Okinawa, 1966 – Part 1 of 2

In October, 1966, I returned to Okinawa for a week of revival with the Central church in Naha, plus a week with The Fishers of Men in the Outer Ryukyuan Islands. These two weeks were filled with deeply emotional and forever-remembered experiences.In October, 1966, I returned to Okinawa for a week of revival with the Central church in Naha, plus a week with The Fishers of Men in the Outer Ryukyuan Islands. These two weeks were filled with deeply emotional and forever-remembered experiences.

The Naha Church

The membership was mostly composed of United States military families. It was always pastored by a Baptist-appointed foreign missionary.  In 1966, the church was pastored by Dwight and Anne Dudley, who were under the appointment of our Foreign Mission Board.
During our revival, the Sunday School attendance ran around 500. The attendance, from one Sunday to the next, could, and often did, drop from 500 to less than 200 if military-deployment orders suddenly came down from Washington, D. C.

The Revival

The night services were attended by hundreds of the military personnel and scores of native Okinawan, who classified themselves as “members” or “seekers of the Christian way.” The response of the military wives was exceptionally warm, and their eagerness to talk about “home,” and to “have news from home,” never dimmed.
The congregational singing of our basic old hymns extended to twice the time that is normal in a United States revival, and the congregation (both the military members and the Okinawans) were never ready for it to stop. The nightly interest and eagerness of the non-Christian Okinawans to remain after the close of the services and talk about  “the Christian way” was a warm and refreshing experience. And the willingness of the military members (both husbands and wives) rto remain and talk with the “seekers” was also a warm and refreshing experience.

There were rededications, promises of letters, professions of faith, requests for prayers and requests for counseling in and after every service.

The Telegram

Sam Narita had been my interpreter during my first visit to Okinawa, in 1963. Soon after landing in Okinawa, I learned that Sam had moved from the University of the Ryukyus and was teaching in the University of Japan, more than 1000 miles from Naha. In the first Sunday morning service of the revival, Dwight Dudley (the pastor) read a telegram that Sam had sent for me which expressed his regrets at being unable to attend the revival.

The  Okinawan  Christian  School

The school was founded, funded, and operated by a coalition of evangelical churches and the Far East Broadcasting Company. I spoke one day at the school’s chapel (to more than 400 Chinese, Japanese, Okinawan, Filipino, Negro, Canadian, and American high school students.)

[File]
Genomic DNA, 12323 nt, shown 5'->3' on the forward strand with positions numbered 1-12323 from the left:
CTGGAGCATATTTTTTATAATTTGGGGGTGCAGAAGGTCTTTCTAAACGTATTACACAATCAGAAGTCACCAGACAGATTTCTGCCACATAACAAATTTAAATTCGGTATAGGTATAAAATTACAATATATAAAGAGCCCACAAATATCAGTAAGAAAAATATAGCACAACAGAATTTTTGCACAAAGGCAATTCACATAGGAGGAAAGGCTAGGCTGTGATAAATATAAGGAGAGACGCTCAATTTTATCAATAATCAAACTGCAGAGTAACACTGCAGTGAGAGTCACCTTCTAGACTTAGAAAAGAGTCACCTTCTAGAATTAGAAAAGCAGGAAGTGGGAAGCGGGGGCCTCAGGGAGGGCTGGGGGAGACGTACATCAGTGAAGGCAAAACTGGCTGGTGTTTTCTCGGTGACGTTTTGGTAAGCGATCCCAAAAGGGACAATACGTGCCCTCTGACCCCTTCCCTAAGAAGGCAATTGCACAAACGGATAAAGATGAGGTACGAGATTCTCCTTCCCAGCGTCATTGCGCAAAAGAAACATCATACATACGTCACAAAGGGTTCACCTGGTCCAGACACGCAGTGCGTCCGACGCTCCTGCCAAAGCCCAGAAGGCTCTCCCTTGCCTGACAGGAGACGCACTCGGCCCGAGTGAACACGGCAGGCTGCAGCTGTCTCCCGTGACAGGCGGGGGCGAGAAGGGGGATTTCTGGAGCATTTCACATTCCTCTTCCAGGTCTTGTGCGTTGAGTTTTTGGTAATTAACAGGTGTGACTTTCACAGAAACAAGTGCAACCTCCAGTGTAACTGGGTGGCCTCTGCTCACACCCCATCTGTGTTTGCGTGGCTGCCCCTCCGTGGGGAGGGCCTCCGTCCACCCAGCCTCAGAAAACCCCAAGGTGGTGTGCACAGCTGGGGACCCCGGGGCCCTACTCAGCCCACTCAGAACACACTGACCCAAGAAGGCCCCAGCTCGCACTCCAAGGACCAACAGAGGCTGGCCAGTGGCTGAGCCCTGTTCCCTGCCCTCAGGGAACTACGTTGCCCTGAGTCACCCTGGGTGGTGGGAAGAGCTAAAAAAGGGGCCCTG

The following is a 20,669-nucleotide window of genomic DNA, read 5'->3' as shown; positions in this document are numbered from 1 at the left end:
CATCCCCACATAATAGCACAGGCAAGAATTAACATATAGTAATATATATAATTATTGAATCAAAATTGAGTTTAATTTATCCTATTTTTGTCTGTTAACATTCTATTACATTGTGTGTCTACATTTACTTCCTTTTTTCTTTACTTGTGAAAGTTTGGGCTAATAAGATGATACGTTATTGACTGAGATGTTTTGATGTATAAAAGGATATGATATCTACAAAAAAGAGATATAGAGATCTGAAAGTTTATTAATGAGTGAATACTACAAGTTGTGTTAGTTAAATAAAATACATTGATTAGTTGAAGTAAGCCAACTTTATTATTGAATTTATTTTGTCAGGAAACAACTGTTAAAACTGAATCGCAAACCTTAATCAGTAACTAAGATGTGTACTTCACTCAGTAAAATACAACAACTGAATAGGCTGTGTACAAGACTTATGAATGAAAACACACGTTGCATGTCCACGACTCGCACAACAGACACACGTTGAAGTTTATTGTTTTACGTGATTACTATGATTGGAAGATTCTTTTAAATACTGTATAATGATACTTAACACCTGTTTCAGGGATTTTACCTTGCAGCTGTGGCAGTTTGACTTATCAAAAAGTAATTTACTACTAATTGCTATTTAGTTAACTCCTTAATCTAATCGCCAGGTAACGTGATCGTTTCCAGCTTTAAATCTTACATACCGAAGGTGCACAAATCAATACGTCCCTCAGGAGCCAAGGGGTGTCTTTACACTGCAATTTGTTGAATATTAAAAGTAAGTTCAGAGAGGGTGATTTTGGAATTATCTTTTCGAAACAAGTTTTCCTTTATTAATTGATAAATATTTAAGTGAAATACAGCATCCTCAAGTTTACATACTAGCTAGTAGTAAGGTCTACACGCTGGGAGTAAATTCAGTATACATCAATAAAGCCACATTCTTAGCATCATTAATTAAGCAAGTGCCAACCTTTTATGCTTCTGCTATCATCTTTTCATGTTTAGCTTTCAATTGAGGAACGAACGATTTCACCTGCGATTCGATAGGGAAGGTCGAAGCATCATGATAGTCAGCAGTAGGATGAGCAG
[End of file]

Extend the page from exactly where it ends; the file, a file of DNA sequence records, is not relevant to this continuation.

At the close of the service, the superintendent told me how difficult it was to staff the school, invited me to accept a teaching position and offered to pay my moving expenses to Okinawa. It was something that I would have enjoyed doing but, knowing my mental and emotional and scholastic limitations, I declined his invitation.

The Presidential Visit

There were two underlying reasons behind my invitation to the Ryukyuan “White House” for a 15-minute visit with President Sheiho Matsuoaka, whose official title was “Chief Executive Officer of the Ryukyus.”  The first reason was that our Kermit church had invested an unusually-large amount of money in the Ryukyuan Islands; in the ministry of The Fishers of Men, the kindergarten building, and the water well on Tokashika.  The second reason was that the Far East Broadcasting Company (a Christian radio program that covered the Orient) had saturated the islands with repeated announcements about “the tall cowboy from Texas” who would be with the Naha church for one week, and with The Fishers of Men in the outer islands the next week.

Honoring the Oriential gift custom, I presented President Matsuoka with the horn of a Texas longhorn that had been converted into a Texas trumpet, and watched his face turn red and his eyes bulge as he tried to blow it. At the close of our visit, President Matsuoka presented me with a plaque for the Kermit church, and formally spoke the following words:“Please tell the people of your church that the Ryukyuan government is aware of and deeply grateful for what they have done for The Fishers of Men and the kindergarten on Kume Jima.  I am not an enemy of Buddhism, but I have learned that Christianity is better for my people.  Buddhism offers much for my people’s heads, but Christianity changes my people’s hearts.  Please ask your people to pray for me as the Chief Executive of the Ryukyuan Islands and, also, that I may someday become a Christian.”  (The above words of President Matsuoka are not verbatim, but are as I remembered and wrote them in my notebook a few minutes later as we drove back toward the church.”